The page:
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Haupia-Filled Malasadas: Danno's "Doughnut-Looking Things" in the Hawaii Five-O Reboot #AlohaEats #FoodNFlix


I am hosting this month's Food'N'Flix and asked the bloggers to take a virtual trip to Hawaii. You can read my invitation: here. That means we've been watching lots and lots of shows that feature Hawaii. I wasn't a huge fan of the original Hawaii Five-O, but I adore the reboot! We streamed it on Netflix the first time we watched it, but just found that it is no longer there, so I ordered the DVDs from Amazon and we just started with the first disc this week. 


I really love how the writers of the new Hawaii Five-O* tend to drop in references to island-specific treats. We're only four episodes into the first season, but I already headed into the kitchen to whip up my version of malasadas. In episode two - Ohana ("Family") - Danny, nicknamed Danno, drops by McGarrett's house in the morning.

McGarrett: What's in the bag?
Danny: Those doughnut-looking things they sell around the block.
McGarrett: Malasadas?
Danny: Yeah, whatever. They're fried and they taste good. You want one?
McGarrett: No. Not without bypass surgery.


While the show didn't actually call out Leonard's Bakery, it's pretty much synonymous with malasadas on Oahu. The photos above are from the boys' Leonard's adventures in October 2017 when they stayed in Waikiki for Fall Break with my parents.

I started with the recipe posted on Saveur: Leonard's Bakery Hawaii Malasadas, made some slight adaptations, and filled them with a coconut cream pudding. Butter and half & half give these Portuguese-style donuts their characteristic rich, luscious texture. And the coconut pudding just takes it over the top with island flair.

Thankfully my Enthusiastic Kitchen Elf was game to help me this weekend. You will want to do the coconut pudding ahead of time as it needs to cool for at least 2 hours before using.

Ingredients makes approximately fifteen 3" malasadas

Malasadas
  • 1 Tablespoon active dry yeast
  • 1 1⁄2 cups organic granulated sugar + more for rolling
  • 3 eggs
  • 2 Tablespoons unsalted butter, melted
  • 1 cup half & half
  • 1⁄4 teaspoon salt (I used a vanilla salt)
  • 18 ounces flour
  • Also needed: round cutter; canola oil, for frying; pastry bag, for easy filling

Haupia (Coconut Pudding)
  • 2 cups coconut cream
  • 1 cup half & half
  • 1⁄2 cup organic granulated sugar
  • 3 Tablespoons rice flour
  • 2 Tablespoons coconut strands in syrup, optional

Procedure

Malasadas
Combine yeast, 1 teaspoon sugar, and 2 Tablespoons warm water in a lage mixing bowl. Let that sit until foamy, approximately 15 minutes.

Beat in eggs, one at a time. Add in yeast mixture, 1⁄2 cup sugar, butter, half & half, and salt. Beat until the dough begins to come together. Then, knead the dough until it is smooth and elastic.


Transfer to a lightly greased bowl and cover loosely with a kitchen towel. Set in a warm place until doubled in size, aproximately 1 1⁄2 hours.


Once the dough has risen, flatten or roll it until it's about 1⁄2″ thick.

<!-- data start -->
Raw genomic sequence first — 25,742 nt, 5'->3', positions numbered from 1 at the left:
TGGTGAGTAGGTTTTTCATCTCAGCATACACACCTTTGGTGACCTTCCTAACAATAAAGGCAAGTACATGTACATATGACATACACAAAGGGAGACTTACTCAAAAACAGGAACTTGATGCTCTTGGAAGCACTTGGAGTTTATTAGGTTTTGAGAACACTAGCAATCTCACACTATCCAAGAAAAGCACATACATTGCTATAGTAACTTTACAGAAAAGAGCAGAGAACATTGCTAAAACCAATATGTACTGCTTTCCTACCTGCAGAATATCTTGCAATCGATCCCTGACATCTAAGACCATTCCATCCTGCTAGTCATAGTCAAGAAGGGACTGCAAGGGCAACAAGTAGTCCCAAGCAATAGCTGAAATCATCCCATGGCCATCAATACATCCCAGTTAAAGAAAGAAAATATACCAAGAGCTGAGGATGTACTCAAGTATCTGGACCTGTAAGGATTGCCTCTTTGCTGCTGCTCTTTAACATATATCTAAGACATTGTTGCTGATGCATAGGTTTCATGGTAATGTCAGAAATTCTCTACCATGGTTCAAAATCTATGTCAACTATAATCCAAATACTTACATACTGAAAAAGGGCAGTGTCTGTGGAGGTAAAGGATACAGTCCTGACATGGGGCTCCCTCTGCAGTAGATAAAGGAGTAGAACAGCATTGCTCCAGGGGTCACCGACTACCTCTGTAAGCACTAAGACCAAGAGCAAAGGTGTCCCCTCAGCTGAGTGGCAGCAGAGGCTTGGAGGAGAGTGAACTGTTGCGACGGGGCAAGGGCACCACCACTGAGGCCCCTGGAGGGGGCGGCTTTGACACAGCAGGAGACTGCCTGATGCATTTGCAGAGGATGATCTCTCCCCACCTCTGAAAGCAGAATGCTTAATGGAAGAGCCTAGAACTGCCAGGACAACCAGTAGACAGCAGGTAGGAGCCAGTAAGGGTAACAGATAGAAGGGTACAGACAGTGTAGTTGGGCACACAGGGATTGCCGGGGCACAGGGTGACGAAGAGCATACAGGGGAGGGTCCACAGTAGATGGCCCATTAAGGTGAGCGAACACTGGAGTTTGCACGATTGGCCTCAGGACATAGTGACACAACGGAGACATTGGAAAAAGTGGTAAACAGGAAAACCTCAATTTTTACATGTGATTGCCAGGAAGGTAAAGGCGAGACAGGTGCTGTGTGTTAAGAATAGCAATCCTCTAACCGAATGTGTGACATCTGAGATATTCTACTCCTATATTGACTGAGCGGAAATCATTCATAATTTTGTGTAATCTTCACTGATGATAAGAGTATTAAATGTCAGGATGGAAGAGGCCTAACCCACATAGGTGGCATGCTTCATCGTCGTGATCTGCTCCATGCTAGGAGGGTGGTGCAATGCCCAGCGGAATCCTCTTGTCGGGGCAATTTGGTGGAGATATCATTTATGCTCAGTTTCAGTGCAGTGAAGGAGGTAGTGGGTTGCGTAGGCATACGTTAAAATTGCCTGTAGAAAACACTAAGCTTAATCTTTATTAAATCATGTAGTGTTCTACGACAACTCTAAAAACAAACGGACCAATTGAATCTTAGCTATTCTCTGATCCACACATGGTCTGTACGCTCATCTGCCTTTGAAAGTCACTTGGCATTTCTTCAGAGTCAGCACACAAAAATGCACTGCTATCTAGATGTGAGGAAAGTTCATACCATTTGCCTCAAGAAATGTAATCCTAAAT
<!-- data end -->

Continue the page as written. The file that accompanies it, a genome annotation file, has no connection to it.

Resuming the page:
Using a round cutter (we used the top of a cocktail shaker!), cut dough into 2" rounds. Reroll scraps until all the dough is used. Place on greased parchment paper-lined baking sheets, at least 2″ apart. Set aside in a warm place until doubled in size, approximately 1 hour.


Place remaining sugar in a large bowl and set aside. Heat 2″ canola oil in a pot until a deep-fry thermometer reads 350°F. Working in batches, place donuts in hot oil. Cook, flipping once until puffed and golden, approximately 2 to 3 minutes total.


Transfer to a baking sheet with a wire rack. Let cool for 1 to 2 minutes, then toss with sugar. Let cool completely.


Haupia (Coconut Pudding)
Combine coconut cream, 1/2 cup of half & half, and sugar in a saucepan and bring to a light boil. Whisk the rice flour and remaining 1/2 cup of half & half together in a bowl to make a slurry and add to the pan. Whisk until the mixture returns to a light boil and thickens. Stir in the coconut strands, if using. Remove from the heat and cool to room temperature. Then transfer to the refrigerator and let chill for at least 2 hours before using.


Assembly
Donuts will already be coated sugar, so handle carefully. Using the tip of a paring knife, slice a 1⁄2" slit on the end of a malasada. Slide a chopstick into the hole and carefully move side to side to create a pocket for the filling.

Fill a pastry bag with the haupia.  Carefully insert the tip into the slit and gently squeeze pastry bag until doughnut feels just full. Repeat with remaining donuts.


Serve and enjoy immediately as these donuts are best the day they are made.


My trio is already scheming about the next batch of malasadas. They are thinking about chocolate and ube fillings. I am dreaming about the li hing topping!

 *This blog currently has a partnership with Amazon.com in their affiliate program, which gives me a small percentage of sales if you buy a product through a link on my blog. It doesn't cost you anything more. If you are uncomfortable with this, feel free to go directly to Amazon.com and search for the item of your choice.

Comments

  1. I bet your kitchen has the best aromas wafting through, those look mouth wateringly great! I'm trying to get it together for a post to join in.

    ReplyDelete
  2. I seriously want a dozen (or two) of these things!

    ReplyDelete

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